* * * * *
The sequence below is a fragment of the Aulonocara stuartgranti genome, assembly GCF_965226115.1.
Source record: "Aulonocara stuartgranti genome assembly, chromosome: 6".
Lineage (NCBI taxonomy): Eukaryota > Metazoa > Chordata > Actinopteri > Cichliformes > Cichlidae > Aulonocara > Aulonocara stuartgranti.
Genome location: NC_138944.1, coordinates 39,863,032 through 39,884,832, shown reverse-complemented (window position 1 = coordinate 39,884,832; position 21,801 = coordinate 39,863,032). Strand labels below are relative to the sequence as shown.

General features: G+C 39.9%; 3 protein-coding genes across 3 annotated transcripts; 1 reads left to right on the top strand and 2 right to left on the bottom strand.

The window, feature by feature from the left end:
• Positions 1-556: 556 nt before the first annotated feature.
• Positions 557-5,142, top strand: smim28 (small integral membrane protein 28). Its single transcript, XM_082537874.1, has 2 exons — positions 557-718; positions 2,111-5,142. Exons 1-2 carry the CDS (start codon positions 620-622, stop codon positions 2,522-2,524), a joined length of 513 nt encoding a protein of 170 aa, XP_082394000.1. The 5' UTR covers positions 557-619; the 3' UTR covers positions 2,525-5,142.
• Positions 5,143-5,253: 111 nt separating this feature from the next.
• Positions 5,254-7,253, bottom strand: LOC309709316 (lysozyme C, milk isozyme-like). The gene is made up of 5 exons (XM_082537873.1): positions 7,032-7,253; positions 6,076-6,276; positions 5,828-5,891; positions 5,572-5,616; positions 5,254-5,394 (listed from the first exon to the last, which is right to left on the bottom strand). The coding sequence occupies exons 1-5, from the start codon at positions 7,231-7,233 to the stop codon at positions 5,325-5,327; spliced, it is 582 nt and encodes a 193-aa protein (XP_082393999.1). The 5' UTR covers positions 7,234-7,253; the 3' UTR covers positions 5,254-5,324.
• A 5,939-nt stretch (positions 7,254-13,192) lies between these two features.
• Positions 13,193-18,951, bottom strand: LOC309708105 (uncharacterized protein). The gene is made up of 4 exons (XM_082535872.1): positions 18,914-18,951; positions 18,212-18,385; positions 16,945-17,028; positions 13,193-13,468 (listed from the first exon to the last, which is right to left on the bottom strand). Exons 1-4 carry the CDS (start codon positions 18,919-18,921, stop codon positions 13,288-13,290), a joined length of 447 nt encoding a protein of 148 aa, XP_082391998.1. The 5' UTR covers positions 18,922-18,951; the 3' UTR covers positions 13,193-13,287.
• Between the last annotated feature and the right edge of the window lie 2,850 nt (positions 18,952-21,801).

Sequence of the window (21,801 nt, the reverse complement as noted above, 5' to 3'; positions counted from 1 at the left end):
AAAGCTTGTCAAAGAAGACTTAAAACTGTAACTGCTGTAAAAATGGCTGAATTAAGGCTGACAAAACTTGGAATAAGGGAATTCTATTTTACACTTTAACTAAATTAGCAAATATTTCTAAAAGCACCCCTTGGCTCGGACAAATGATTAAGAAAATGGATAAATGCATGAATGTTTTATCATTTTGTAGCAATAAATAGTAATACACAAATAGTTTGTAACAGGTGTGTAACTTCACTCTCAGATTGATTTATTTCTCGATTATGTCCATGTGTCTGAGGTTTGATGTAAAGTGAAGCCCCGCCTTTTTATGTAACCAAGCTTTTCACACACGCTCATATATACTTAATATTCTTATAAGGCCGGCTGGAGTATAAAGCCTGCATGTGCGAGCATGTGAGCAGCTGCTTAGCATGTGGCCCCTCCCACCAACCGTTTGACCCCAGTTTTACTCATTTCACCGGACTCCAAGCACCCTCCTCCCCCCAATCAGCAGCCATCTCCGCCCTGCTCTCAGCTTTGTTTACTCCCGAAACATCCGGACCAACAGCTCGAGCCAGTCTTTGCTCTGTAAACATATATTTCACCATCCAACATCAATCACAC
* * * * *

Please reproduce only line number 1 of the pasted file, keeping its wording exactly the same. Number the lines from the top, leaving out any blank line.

The sequence below is a fragment of the Aulonocara stuartgranti genome, assembly GCF_965226115.1.